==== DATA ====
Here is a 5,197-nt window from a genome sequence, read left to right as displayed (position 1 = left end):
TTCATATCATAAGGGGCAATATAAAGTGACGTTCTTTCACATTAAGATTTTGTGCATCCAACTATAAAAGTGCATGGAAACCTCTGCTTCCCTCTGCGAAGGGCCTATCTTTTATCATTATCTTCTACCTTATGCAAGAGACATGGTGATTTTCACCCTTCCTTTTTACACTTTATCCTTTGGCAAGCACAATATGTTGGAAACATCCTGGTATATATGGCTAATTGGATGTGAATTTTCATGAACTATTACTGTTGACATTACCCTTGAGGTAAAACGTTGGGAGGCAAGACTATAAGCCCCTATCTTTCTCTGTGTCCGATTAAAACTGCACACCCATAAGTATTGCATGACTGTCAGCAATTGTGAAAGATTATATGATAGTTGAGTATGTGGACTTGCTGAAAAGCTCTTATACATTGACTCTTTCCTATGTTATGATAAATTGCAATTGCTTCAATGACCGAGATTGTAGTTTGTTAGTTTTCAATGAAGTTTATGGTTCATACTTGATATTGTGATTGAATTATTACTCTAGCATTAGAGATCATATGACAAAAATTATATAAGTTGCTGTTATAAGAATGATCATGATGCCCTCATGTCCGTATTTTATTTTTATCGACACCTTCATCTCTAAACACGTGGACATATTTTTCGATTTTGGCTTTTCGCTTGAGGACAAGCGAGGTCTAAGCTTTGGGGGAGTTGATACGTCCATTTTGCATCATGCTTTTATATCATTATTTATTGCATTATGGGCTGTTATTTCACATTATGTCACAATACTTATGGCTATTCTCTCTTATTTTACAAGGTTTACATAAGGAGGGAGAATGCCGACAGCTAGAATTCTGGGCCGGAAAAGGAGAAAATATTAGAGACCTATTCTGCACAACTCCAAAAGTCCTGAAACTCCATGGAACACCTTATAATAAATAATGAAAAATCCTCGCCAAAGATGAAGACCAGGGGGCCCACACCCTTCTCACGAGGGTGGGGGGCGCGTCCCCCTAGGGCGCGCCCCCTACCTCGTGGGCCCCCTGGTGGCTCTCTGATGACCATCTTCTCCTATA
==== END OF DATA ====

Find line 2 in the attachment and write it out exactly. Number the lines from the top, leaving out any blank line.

TTCATATCATAAGGGGCAATATAAAGTGACGTTCTTTCACATTAAGATTTTGTGCATCCAACTATAAAAGTGCATGGAAACCTCTGCTTCCCTCTGCGAAGGGCCTATCTTTTATCATTATCTTCTACCTTATGCAAGAGACATGGTGATTTTCACCCTTCCTTTTTACACTTTATCCTTTGGCAAGCACAATATGTTGGAAACATCCTGGTATATATGGCTAATTGGATGTGAATTTTCATGAACTATTACTGTTGACATTACCCTTGAGGTAAAACGTTGGGAGGCAAGACTATAAGCCCCTATCTTTCTCTGTGTCCGATTAAAACTGCACACCCATAAGTATTGCATGACTGTCAGCAATTGTGAAAGATTATATGATAGTTGAGTATGTGGACTTGCTGAAAAGCTCTTATACATTGACTCTTTCCTATGTTATGATAAATTGCAATTGCTTCAATGACCGAGATTGTAGTTTGTTAGTTTTCAATGAAGTTTATGGTTCATACTTGATATTGTGATTGAATTATTACTCTAGCATTAGAGATCATATGACAAAAATTATATAAGTTGCTGTTATAAGAATGATCATGATGCCCTCATGTCCGTATTTTATTTTTATCGACACCTTCATCTCTAAACACGTGGACATATTTTTCGATTTTGGCTTTTCGCTTGAGGACAAGCGAGGTCTAAGCTTTGGGGGAGTTGATACGTCCATTTTGCATCATGCTTTTATATCATTATTTATTGCATTATGGGCTGTTATTTCACATTATGTCACAATACTTATGGCTATTCTCTCTTATTTTACAAGGTTTACATAAGGAGGGAGAATGCCGACAGCTAGAATTCTGGGCCGGAAAAGGAGAAAATATTAGAGACCTATTCTGCACAACTCCAAAAGTCCTGAAACTCCATGGAACACCTTATAATAAATAATGAAAAATCCTCGCCAAAGATGAAGACCAGGGGGCCCACACCCTTCTCACGAGGGTGGGGGGCGCGTCCCCCTAGGGCGCGCCCCCTACCTCGTGGGCCCCCTGGTGGCTCTCTGATGACCATCTTCTCCTATA